“Shall we follow?” asked Martin. “NO!” replied Mink. “That owl might catch and eat us both!” You stand watch here. I will slip into the cave and hurry back as soon as I learn something.” That sounded like a great plan to Martin and he agreed to hide, watching. The plan was if another owl returned to the cave, Martin would hurl a stone into the cave. This would alert Mink to hide or flee.
Moving along the ground with the silence and swiftness of a snake, Mink entered the cave and vanished into the darkness – a whisper among the shadows. Some distance in, the cave turned to the left. Mink moved cautiously now. He came to the bend in the cave and peeked around a pile of stones. He saw a big fire and many owls standing around talking and laughing. They seemed to be fat and healthy. In the dancing light of the fire that lanced between the owls, Mink saw, lined against the wall, all of the people! His shiny eyes took in the hideous scene. He noticed the people were not tied or bound in any way but the people could not move. He thought about this.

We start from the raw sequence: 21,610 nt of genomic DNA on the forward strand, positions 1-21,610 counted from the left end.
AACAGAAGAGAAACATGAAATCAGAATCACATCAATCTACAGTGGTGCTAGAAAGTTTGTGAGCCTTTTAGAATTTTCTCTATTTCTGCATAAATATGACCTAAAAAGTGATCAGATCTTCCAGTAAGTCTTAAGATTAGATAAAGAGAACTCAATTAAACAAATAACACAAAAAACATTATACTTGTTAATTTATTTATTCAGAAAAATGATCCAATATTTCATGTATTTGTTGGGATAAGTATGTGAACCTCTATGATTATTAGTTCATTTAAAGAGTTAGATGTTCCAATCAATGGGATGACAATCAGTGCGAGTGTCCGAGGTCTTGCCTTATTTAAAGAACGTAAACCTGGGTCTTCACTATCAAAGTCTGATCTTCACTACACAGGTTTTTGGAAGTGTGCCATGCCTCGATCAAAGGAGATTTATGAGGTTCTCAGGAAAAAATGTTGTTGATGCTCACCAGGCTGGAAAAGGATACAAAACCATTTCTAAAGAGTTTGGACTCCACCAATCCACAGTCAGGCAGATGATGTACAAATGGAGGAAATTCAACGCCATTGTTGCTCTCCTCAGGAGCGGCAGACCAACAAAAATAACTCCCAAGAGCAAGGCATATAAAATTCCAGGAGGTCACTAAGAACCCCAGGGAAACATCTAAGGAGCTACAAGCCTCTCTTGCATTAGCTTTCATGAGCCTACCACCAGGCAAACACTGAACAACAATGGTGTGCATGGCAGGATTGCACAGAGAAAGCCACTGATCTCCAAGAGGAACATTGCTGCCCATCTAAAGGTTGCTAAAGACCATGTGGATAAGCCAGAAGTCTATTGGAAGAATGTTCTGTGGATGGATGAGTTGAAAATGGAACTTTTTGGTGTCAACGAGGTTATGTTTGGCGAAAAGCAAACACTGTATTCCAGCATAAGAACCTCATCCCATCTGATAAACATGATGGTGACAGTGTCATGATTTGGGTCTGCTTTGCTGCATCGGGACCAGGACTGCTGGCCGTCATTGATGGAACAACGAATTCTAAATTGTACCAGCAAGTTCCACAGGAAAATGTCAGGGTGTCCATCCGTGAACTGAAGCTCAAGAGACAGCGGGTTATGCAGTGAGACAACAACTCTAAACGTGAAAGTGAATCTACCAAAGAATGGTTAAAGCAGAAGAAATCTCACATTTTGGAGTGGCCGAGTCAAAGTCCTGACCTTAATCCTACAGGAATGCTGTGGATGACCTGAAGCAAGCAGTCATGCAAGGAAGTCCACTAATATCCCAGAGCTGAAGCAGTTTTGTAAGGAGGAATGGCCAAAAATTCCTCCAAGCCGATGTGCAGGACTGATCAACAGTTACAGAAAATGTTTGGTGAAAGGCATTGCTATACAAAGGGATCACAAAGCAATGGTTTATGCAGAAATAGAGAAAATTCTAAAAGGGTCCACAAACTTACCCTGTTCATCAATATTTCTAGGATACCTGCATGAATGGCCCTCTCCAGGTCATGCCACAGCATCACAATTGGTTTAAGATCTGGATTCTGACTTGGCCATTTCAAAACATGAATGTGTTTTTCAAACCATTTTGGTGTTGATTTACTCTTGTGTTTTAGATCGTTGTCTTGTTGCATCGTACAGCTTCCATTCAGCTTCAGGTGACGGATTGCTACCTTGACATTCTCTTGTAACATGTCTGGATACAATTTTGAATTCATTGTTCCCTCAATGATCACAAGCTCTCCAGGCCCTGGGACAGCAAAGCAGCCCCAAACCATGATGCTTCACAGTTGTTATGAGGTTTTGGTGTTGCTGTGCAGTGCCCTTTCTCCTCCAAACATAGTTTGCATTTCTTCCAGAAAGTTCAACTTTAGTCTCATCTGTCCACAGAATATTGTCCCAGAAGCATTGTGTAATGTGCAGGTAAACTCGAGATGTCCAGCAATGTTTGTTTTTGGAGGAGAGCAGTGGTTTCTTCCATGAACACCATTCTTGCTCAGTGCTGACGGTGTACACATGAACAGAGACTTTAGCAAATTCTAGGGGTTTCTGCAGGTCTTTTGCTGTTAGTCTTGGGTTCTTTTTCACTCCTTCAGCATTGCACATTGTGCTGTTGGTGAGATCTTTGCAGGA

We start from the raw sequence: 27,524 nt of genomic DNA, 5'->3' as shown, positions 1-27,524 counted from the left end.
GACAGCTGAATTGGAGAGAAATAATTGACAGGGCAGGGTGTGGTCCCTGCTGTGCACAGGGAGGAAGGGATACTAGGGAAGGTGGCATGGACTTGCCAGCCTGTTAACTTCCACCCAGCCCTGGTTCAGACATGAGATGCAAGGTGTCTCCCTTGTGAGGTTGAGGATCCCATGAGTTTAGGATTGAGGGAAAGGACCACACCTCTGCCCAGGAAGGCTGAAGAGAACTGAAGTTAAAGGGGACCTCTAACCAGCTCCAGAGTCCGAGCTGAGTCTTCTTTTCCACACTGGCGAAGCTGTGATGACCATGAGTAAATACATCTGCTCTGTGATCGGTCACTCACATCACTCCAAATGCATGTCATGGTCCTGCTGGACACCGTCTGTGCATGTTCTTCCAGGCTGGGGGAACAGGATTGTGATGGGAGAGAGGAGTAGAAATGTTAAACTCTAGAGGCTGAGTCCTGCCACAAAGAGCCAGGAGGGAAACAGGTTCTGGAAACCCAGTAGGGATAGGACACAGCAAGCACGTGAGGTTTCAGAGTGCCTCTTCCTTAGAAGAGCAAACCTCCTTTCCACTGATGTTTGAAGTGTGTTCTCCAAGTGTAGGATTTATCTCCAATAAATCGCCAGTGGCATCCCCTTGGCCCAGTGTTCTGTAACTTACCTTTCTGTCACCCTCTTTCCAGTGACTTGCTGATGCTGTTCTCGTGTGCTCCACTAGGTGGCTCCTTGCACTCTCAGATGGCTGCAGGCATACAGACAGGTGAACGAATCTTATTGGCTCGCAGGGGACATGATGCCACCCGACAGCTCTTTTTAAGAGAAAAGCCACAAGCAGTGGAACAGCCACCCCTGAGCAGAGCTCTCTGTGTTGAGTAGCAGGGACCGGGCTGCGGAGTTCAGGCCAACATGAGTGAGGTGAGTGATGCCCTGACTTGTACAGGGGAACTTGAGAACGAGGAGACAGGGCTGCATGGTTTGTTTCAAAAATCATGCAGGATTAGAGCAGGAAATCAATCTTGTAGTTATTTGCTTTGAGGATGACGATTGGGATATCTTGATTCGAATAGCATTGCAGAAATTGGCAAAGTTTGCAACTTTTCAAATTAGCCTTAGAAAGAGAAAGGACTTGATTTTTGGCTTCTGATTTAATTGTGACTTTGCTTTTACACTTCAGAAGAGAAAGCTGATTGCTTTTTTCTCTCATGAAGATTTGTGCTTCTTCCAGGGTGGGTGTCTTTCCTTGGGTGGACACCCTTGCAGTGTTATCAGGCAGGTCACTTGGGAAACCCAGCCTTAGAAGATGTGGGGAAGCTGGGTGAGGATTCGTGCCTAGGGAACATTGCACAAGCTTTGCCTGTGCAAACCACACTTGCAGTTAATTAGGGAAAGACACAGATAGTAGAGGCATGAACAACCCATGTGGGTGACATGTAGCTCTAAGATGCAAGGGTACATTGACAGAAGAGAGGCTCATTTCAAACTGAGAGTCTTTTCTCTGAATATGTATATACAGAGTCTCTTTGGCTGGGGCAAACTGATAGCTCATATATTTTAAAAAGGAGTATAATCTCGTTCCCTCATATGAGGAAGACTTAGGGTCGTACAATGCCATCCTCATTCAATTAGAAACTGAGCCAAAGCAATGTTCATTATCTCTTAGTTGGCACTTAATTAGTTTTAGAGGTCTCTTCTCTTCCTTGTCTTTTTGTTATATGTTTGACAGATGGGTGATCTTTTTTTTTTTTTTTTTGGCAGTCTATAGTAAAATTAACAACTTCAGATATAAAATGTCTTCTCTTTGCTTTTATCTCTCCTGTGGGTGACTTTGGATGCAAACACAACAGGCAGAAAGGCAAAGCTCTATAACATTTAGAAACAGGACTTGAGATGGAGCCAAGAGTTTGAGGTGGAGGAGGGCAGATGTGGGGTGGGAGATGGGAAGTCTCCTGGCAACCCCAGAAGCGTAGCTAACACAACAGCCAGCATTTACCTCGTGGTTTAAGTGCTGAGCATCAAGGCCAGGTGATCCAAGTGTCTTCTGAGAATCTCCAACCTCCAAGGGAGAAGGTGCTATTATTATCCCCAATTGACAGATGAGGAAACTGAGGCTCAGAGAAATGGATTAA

Mink scurried back to Martin and told him the scene. They decided the situation called for more study so Mink returned to the cave and settled in the shadows where he could see everything but not be seen. It puzzled him why the people did not try to get away since they were not bound. They all seemed dazed or frightened. They could not or would not move.
It must have been time for dinner. Some of the owl people went to the back wall and drug two people close to the fire. The people did not resist. The owl people tied them to a long pole and roasted them over the fire. Soon the owl people were feasting. Mink studied the situation then realized all of the people had the bones of their arms and legs removed.
Mink also thought that maybe the reason the people failed to cry out was because they were already dead but he could tell by the shine of their eyes they were alive. He was puzzled and carefully watched.